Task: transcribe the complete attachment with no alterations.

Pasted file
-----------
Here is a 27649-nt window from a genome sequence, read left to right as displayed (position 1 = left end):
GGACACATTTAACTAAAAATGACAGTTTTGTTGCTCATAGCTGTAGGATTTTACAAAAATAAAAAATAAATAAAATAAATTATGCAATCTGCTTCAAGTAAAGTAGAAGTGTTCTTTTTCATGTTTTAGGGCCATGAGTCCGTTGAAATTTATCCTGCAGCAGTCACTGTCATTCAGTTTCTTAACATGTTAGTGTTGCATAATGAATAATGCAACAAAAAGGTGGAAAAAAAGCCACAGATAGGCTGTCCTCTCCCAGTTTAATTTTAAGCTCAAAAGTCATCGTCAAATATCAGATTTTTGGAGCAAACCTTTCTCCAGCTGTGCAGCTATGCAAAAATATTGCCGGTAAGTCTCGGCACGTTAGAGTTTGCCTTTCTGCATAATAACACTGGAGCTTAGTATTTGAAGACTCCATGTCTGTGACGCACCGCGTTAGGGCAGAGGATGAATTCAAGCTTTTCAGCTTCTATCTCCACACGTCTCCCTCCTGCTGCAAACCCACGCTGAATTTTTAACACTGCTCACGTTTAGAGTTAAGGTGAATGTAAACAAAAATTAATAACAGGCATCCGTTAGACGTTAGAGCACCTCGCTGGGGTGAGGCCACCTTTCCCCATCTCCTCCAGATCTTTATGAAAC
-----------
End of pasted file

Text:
Here is a 27649-nt window from a genome sequence, read left to right as displayed (position 1 = left end):
GGACACATTTAACTAAAAATGACAGTTTTGTTGCTCATAGCTGTAGGATTTTACAAAAATAAAAAATAAATAAAATAAATTATGCAATCTGCTTCAAGTAAAGTAGAAGTGTTCTTTTTCATGTTTTAGGGCCATGAGTCCGTTGAAATTTATCCTGCAGCAGTCACTGTCATTCAGTTTCTTAACATGTTAGTGTTGCATAATGAATAATGCAACAAAAAGGTGGAAAAAAAGCCACAGATAGGCTGTCCTCTCCCAGTTTAATTTTAAGCTCAAAAGTCATCGTCAAATATCAGATTTTTGGAGCAAACCTTTCTCCAGCTGTGCAGCTATGCAAAAATATTGCCGGTAAGTCTCGGCACGTTAGAGTTTGCCTTTCTGCATAATAACACTGGAGCTTAGTATTTGAAGACTCCATGTCTGTGACGCACCGCGTTAGGGCAGAGGATGAATTCAAGCTTTTCAGCTTCTATCTCCACACGTCTCCCTCCTGCTGCAAACCCACGCTGAATTTTTAACACTGCTCACGTTTAGAGTTAAGGTGAATGTAAACAAAAATTAATAACAGGCATCCGTTAGACGTTAGAGCACCTCGCTGGGGTGAGGCCACCTTTCCCCATCTCCTCCAGATCTTTATGAAAC